The Korean Cabinet passed an unprecedented petition calling for the disbanding of a minor leftist opposition party.
The petition to disband the Unified Progressive Party (UPP) was filed two months after some of its key members, including Rep. Lee Seok-ki, were arrested on charges of plotting to overthrow the government in the event of an inter-Korean war, and of praising the North Korean communist regime in violation of South Korean law.
On October 5, the Cabinet passed the proposal submitted by the Ministry of Justice, which will be presented to the Constitutional Court upon approval from President Park Geun-hye, who is on an official visit to Europe.
The South Korean Constitution stipulates that the government can ask the Constitutional Court to review the disbandment of a political party that violates the “democratic basic order.” When the court approves the disbandment, the National Election Commission will take steps to dismiss the party.
UPP spokesman Hong Sung-gyu denounced the Cabinet’s passage as “an act trampling on basic values of democracy,” saying, “President Park Geun-hye is leading a direct breach of and holds contempt for our Constitution.”
In a press briefing, Minister of Justice Hwang Kyo-ahn said, however, that his ministry counts the party’s aims and activities to be in violation of the democratic basic order stipulated by the Constitution. He went on to say, “We determined that the UPP’s platform and objectives aim for North Korean socialism, which goes against the free democratic basic order of our Constitution, and that the activities of the party’s core body Revolutionary Organization have been in line with North Korea’s strategy to revolutionize the South.”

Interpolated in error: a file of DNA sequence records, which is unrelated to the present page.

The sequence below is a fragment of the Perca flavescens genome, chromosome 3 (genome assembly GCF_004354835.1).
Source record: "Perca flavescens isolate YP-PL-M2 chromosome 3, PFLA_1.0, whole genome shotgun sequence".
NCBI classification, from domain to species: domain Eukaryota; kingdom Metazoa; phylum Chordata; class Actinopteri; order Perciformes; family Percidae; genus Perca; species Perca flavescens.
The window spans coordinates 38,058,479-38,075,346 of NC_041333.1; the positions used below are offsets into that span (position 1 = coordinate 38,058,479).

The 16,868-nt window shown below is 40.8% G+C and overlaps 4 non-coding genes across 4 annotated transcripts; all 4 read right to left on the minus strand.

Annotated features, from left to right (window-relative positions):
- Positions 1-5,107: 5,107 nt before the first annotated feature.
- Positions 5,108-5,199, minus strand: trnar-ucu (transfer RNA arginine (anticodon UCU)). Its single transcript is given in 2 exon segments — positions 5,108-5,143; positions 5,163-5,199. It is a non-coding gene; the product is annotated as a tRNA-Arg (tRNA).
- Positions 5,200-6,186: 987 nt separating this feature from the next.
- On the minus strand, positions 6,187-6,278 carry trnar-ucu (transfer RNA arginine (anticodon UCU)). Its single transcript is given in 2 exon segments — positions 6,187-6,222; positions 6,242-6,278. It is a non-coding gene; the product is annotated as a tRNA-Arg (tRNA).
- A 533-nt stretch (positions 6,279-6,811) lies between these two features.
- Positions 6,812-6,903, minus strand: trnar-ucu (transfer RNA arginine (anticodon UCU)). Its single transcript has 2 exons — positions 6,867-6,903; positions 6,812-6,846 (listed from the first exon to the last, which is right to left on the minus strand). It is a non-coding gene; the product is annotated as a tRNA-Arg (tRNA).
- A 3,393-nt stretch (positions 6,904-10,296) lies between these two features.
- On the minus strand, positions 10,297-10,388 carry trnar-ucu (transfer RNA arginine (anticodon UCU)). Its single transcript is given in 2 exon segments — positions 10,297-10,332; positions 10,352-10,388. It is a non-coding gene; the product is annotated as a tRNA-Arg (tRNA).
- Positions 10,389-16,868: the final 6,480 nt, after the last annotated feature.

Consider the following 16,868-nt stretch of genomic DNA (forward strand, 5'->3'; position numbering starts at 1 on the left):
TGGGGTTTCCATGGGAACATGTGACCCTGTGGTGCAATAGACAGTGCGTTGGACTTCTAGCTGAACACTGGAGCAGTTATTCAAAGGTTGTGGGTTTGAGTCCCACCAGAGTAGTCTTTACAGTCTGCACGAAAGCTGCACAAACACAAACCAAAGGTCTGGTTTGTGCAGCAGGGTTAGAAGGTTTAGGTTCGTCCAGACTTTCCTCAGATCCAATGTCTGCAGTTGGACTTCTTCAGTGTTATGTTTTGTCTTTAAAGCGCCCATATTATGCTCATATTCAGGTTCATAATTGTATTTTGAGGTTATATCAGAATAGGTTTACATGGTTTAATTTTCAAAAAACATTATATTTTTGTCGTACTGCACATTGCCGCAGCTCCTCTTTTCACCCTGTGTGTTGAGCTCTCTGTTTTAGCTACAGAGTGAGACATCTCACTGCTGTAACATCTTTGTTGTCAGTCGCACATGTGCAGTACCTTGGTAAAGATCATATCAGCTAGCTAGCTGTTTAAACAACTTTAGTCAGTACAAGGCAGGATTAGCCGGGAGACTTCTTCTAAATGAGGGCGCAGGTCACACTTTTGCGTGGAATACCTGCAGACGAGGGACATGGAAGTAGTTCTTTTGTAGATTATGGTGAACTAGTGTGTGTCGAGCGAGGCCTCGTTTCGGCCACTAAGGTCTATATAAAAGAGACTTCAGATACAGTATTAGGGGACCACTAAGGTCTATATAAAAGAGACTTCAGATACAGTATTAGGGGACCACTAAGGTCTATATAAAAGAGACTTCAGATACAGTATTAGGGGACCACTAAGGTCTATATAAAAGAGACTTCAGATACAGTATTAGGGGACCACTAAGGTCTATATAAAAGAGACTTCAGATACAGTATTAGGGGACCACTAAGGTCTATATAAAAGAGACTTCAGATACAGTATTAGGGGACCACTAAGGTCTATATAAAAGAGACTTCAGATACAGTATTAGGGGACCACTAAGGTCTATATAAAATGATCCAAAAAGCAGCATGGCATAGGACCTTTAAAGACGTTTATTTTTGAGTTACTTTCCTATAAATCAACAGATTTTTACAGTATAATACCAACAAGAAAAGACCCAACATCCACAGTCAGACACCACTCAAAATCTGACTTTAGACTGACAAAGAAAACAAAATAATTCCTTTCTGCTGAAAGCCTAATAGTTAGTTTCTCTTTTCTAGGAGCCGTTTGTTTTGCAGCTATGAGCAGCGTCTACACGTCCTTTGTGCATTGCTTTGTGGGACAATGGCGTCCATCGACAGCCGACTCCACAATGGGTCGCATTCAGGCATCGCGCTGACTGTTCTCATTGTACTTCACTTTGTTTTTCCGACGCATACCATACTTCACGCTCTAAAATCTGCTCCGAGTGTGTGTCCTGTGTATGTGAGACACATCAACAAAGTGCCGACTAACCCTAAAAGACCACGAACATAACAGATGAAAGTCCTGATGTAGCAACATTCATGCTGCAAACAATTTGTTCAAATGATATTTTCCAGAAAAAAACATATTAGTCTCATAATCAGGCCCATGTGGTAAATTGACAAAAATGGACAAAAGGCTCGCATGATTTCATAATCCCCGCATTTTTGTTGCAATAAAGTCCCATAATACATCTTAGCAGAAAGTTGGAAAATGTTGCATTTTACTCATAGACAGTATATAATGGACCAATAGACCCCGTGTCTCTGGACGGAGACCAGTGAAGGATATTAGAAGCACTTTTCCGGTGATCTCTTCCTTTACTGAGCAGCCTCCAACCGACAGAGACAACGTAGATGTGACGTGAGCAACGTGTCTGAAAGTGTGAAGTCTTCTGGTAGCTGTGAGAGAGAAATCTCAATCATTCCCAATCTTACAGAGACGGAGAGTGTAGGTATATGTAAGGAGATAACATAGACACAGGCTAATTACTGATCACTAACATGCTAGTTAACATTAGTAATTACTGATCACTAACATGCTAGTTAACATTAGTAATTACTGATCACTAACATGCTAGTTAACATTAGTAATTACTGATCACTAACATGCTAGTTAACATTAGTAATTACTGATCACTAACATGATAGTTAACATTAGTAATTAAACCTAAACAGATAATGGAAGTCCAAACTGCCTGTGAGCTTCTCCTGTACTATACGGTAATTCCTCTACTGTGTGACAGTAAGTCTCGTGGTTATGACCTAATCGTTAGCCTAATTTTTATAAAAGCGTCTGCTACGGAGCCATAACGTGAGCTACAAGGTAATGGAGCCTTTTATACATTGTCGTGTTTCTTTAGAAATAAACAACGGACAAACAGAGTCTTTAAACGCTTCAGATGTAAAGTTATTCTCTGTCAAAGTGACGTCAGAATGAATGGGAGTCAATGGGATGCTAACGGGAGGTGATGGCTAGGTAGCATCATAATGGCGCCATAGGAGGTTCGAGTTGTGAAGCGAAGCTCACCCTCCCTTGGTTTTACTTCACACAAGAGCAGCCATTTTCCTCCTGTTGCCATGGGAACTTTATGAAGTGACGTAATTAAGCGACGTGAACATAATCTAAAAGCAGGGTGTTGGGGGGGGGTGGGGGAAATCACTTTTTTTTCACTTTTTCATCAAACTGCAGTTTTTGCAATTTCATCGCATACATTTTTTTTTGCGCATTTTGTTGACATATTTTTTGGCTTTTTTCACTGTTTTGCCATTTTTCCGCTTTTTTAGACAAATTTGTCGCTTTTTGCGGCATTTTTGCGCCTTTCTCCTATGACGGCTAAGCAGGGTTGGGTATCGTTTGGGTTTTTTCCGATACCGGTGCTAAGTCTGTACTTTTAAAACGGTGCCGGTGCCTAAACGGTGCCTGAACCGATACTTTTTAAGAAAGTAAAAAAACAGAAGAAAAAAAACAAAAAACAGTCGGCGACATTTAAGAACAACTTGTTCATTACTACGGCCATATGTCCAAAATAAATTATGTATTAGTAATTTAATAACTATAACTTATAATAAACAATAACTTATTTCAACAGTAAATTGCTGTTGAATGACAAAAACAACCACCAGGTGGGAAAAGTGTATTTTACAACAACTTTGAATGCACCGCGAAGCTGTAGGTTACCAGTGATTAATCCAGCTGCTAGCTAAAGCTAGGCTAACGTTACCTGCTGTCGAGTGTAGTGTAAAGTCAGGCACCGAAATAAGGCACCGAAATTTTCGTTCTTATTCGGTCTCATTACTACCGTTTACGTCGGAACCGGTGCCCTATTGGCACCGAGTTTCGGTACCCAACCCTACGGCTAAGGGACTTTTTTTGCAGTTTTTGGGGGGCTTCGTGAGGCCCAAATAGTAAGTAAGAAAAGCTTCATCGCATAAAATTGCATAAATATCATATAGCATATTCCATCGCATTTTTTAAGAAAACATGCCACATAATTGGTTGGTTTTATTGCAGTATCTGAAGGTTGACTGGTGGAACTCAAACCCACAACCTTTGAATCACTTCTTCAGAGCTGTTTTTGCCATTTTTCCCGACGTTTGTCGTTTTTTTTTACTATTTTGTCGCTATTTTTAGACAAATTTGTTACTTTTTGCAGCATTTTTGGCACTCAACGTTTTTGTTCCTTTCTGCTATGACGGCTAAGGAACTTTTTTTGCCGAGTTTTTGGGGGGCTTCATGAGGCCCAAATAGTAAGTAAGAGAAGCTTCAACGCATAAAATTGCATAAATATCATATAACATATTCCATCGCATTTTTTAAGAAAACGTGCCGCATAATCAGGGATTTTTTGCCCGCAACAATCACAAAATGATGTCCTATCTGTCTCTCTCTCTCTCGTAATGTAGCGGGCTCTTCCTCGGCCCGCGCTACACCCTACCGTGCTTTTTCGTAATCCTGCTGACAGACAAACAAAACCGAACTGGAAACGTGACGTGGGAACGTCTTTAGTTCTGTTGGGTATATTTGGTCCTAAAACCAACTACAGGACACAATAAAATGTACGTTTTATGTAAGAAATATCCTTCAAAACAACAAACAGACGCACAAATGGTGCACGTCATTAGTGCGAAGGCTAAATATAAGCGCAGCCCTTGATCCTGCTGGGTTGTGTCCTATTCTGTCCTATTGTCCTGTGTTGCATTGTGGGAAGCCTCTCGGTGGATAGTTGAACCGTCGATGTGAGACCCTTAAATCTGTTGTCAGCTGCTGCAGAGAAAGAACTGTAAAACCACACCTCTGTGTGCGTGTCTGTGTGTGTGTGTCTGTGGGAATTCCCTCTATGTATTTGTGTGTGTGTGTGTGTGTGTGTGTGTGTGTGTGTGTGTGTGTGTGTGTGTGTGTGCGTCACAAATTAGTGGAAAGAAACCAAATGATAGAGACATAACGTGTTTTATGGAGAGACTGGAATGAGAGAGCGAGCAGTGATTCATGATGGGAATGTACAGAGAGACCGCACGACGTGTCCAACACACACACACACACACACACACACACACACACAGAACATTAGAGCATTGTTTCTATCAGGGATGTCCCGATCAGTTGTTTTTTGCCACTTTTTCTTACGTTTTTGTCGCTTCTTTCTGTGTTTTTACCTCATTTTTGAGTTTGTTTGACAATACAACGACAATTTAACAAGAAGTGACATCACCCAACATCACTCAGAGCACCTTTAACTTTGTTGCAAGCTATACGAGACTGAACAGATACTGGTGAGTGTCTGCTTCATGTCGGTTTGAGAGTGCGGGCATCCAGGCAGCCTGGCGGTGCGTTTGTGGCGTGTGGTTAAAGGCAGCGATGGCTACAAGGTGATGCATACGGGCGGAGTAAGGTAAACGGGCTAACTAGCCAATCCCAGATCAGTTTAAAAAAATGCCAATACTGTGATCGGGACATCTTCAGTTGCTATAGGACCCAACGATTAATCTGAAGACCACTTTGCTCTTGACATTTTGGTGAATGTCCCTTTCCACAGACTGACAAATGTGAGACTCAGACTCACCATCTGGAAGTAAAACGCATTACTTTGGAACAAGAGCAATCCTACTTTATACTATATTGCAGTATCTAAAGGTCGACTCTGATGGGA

The ruling Saenuri Party spokesman Yoo Il-ho supported the government decision by saying, “Now, we hope that the Constitutional Court will make a proper conclusion that the public can accept.”
The main opposition Democratic Party (DP) also called for a fair judgment. Spokesman Kim Kwan-young said, “It is very regrettable and unfortunate that such an unprecedented happening has taken place in our constitutional history,” adding, “We hope for a responsible and wise decision by Constitutional Court justices.”
The disbandment of UPP is subject to approval by at least six of the nine Constitutional Court justices.